Major Changes for SQL Server Analytics Products

Microsoft announced at the end of February 2022 that significant changes are in store across its SQL Server analytics products. To set the context, the broader enterprise IT marketplace was still primarily on-prem when Microsoft first introduced its cloud analytics products in 2017. Since that time, we’ve seen a flood of migrations to the cloud with analytical workloads at the forefront, since a cloud-based approach to analytics offers greatly improved manageability, deployment simplicity, as well as standard cloud benefits like flexibility, cost control, and scalability.

Fast forward to today. Microsoft now offers many new and powerful analytics products based solely in the cloud, like Azure SQL, Azure Machine Learning (ML), Azure Data Lake Storage (ADLS), and Azure Synapse Analytics. Add to that the fact that the global pandemic has solidified and even accelerated enterprise analytics in the cloud—especially since the cloud facilitates quick prototyping and provisioning without requiring employees to visit the physical office.

SQL Server Big Data Clusters (BDC) Retires

Now that we have so many improved products available in the cloud, Microsoft has decided to “retire” SQL Server BDC. So what is different about retiring a product compared to announcing its end-of-life (EOL). In this case, anyone licensed for SQL Server 2019 BDC with Software Assurance will continue with full support through February 2025—3 years hence. Until that time, SQL Server BDC updates continue normally through the cumulative update process. You might also investigate whether this is a good time to migrate to Azure Synapse Analytics.

Change Is Coming to PolyBase Scale-Out Groups in SQL Server

Likewise, Microsoft has announced the retirement of PolyBase scale-out groups in SQL Server. That means when we receive the bits for SQL Server 2022, PolyBase scale-out groups will be excluded from that release. Earlier releases of SQL Server with PolyBase, ranging from SQL Server 2016 to SQL Server 2019, will continue supporting the feature set until EOL. Other PolyBase features like scale-up groups and data virtualization, continue fully supported.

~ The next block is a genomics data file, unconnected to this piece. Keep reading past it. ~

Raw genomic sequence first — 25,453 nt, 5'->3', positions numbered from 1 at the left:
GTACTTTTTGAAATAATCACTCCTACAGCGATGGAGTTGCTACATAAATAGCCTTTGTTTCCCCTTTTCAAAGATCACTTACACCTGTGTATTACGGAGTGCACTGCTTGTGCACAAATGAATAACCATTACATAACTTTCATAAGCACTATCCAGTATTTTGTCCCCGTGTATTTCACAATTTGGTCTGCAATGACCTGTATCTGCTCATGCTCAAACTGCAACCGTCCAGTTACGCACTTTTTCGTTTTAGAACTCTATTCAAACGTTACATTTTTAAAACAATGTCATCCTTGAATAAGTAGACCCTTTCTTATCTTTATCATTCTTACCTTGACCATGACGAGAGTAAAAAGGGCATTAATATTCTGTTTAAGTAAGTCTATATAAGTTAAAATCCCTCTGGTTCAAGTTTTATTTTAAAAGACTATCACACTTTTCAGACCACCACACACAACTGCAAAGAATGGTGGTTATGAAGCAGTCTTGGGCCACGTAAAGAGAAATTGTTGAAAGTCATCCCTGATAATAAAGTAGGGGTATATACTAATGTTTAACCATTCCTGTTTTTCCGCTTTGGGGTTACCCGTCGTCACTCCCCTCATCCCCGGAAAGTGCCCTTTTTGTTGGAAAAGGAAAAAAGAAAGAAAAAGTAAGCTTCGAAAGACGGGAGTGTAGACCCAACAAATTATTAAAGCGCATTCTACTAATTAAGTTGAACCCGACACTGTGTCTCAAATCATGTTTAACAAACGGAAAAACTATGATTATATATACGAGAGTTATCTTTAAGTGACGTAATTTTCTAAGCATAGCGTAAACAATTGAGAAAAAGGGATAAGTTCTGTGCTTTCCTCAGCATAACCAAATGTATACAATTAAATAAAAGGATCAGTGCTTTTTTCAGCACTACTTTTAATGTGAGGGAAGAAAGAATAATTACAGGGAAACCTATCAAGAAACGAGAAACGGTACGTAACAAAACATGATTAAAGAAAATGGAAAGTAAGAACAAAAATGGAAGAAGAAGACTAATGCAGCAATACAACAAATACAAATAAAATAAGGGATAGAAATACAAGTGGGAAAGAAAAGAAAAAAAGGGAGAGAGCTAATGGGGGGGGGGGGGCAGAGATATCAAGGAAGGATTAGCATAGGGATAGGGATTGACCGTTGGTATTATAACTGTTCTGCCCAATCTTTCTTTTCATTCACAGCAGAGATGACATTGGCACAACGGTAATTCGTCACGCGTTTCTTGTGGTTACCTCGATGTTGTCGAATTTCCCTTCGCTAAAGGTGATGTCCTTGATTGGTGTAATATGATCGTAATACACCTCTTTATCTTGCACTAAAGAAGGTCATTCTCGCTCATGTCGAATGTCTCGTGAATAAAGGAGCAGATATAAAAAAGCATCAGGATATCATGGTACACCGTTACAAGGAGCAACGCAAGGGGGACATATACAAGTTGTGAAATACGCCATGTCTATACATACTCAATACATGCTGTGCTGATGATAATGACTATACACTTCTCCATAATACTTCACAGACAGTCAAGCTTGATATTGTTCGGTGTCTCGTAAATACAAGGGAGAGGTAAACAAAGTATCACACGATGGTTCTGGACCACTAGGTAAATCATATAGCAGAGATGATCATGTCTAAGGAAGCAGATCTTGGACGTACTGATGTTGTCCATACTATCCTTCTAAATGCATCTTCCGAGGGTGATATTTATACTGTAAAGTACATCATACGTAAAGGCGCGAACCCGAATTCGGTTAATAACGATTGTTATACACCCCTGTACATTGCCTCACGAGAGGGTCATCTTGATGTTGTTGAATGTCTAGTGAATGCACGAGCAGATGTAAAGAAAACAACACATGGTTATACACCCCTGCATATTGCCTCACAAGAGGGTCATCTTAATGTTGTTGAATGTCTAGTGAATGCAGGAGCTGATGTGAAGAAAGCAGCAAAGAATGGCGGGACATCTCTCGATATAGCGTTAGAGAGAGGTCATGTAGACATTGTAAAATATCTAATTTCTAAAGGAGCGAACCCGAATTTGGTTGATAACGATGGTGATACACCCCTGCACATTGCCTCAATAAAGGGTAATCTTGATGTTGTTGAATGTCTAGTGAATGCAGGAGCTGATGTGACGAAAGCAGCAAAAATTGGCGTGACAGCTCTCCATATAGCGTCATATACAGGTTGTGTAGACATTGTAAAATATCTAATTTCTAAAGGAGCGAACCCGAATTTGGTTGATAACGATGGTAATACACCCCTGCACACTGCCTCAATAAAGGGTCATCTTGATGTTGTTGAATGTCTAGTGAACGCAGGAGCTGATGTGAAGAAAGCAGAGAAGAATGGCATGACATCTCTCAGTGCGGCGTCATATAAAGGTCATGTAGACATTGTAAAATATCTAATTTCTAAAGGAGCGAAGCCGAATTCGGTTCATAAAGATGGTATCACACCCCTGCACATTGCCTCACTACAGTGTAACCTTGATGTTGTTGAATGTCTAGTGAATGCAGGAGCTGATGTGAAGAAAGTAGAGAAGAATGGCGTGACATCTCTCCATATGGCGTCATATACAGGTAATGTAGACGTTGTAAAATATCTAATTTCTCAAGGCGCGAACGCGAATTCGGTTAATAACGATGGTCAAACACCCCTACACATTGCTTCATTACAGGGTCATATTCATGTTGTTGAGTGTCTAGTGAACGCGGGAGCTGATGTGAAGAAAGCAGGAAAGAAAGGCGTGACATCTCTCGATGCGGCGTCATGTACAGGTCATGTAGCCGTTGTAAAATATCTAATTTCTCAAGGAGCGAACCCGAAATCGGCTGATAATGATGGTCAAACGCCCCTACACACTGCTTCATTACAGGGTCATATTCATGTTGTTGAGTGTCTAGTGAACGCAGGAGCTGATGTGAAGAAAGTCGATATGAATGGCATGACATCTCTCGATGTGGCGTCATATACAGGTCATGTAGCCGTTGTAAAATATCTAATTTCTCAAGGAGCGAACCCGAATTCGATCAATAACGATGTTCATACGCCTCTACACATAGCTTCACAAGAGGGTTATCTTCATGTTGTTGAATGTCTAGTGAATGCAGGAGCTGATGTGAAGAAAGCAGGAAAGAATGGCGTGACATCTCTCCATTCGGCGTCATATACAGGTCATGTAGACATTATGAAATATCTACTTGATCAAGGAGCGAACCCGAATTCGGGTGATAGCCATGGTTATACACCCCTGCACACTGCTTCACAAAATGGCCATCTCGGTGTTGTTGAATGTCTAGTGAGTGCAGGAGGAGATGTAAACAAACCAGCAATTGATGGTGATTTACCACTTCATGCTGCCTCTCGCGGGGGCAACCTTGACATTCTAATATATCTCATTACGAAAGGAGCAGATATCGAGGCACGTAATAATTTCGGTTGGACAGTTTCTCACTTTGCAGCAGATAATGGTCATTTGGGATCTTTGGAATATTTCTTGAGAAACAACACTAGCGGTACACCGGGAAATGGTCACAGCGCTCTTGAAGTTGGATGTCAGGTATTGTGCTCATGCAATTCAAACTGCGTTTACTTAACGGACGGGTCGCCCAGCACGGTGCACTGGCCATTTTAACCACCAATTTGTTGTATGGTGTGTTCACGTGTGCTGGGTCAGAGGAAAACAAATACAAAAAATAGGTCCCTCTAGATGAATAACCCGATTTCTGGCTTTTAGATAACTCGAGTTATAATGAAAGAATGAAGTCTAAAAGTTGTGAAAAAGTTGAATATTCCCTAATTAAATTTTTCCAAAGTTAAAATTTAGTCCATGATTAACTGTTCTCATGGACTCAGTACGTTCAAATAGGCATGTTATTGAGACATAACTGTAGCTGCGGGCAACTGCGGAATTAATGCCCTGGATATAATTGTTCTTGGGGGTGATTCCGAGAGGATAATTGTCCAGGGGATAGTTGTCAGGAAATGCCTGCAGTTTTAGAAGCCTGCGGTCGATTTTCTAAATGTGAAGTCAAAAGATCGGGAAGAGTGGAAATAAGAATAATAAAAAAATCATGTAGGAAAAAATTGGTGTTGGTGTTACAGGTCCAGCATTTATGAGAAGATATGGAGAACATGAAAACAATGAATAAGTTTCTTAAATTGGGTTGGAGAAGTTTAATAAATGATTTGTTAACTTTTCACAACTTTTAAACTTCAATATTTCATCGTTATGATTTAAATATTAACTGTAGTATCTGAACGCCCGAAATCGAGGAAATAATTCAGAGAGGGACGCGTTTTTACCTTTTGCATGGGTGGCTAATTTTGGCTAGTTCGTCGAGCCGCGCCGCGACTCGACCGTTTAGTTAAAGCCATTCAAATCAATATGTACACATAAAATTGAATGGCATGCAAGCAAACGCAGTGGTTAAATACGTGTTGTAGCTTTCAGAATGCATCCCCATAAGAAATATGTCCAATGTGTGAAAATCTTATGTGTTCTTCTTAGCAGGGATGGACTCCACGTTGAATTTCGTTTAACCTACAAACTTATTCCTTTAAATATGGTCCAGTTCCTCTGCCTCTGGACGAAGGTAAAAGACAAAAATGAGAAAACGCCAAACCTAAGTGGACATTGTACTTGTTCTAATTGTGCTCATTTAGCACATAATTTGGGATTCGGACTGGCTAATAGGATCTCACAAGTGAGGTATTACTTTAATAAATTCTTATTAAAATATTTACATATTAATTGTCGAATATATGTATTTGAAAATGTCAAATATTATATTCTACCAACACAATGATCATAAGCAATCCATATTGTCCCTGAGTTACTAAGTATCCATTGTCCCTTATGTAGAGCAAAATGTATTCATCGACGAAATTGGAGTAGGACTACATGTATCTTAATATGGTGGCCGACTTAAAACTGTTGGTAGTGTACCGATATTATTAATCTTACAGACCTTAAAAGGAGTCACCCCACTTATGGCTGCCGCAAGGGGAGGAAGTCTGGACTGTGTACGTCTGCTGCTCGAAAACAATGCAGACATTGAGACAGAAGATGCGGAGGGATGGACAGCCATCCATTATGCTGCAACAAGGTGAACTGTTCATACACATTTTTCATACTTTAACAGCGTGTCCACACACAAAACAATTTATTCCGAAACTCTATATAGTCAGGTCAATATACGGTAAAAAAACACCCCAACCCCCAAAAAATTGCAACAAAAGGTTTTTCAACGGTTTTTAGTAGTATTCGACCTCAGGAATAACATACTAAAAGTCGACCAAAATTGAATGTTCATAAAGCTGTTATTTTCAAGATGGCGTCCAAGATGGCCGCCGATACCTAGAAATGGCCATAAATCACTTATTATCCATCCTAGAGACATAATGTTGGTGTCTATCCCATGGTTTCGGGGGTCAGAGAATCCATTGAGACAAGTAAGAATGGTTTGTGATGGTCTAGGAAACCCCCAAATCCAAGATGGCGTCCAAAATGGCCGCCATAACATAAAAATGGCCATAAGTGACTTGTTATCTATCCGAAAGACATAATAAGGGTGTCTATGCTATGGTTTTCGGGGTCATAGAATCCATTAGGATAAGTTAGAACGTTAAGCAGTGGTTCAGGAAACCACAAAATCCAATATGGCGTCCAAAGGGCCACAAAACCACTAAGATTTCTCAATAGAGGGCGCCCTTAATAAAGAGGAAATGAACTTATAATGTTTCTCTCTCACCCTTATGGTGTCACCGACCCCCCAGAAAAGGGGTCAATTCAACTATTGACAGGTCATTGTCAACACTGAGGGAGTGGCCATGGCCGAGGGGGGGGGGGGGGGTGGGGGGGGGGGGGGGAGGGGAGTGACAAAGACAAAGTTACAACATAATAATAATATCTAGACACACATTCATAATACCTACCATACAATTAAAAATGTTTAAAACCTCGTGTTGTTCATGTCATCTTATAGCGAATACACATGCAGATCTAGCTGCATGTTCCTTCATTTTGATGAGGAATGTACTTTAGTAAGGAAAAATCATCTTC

Here’s my analysis of the two changes above—they are not necessary if you properly activate and set up Azure Data Lake Storage. ADLS is more flexible, scalable, and more widespread. Many vendors offer data lake offerings, so hiring or growing your own talent is easier for BDC or PolyBase.

Change is Coming for Hadoop Support

You might recall that Cloudera and Hortonworks merged a couple years ago. Soon after, their independent product lines started to see a lot of change. Microsoft, in turn, has restricted support for external data sources to those versions that are still in mainstream support by their respective vendors. What that means for us is that SQL Server 2022 will not include support for these products as well as dropping their support in SQL Server 2016 through 2019.

Instead, use the new object storage capabilities in SQL Server 2022. Along those lines, Hadoop Distributed File System (HDFS) will ship with SQL Server 2022 using a new WebHDFS connector. Microsoft is also switching to the publicly documented REST APIs instead of a JAVA Hadoop client. That means, when using SQL Server 2022, you will need to switch from wasb[s] to abs to connect to Azure Blob Storage, and from abfs[s] to adls to connect to ADLS Gen2.


Also new in SQL Server 2022 for on-prem analytics for object storage integration connectors over REST APIs. (Notice the increased use of REST APIs?) We will see more investment in Azure Arc-enabled data services for hybrid capabilities, plus more investment in the Spark SQL connector to provide first-class connective between Apache Spark to the entire line-up or Microsoft data platform products.

Continuing the trend of strengthening SQL Server with its offering of cloud analytics, Microsoft is introducing Azure Synapse Link for SQL Server 2022, arriving in GA later this year. This feature is one of my favorites and means that you can have industry-leading near-real time analytics without cumbersome ETL pipelines. Read more about Azure Synapse Link as well as the preview of SQL Server 2022 at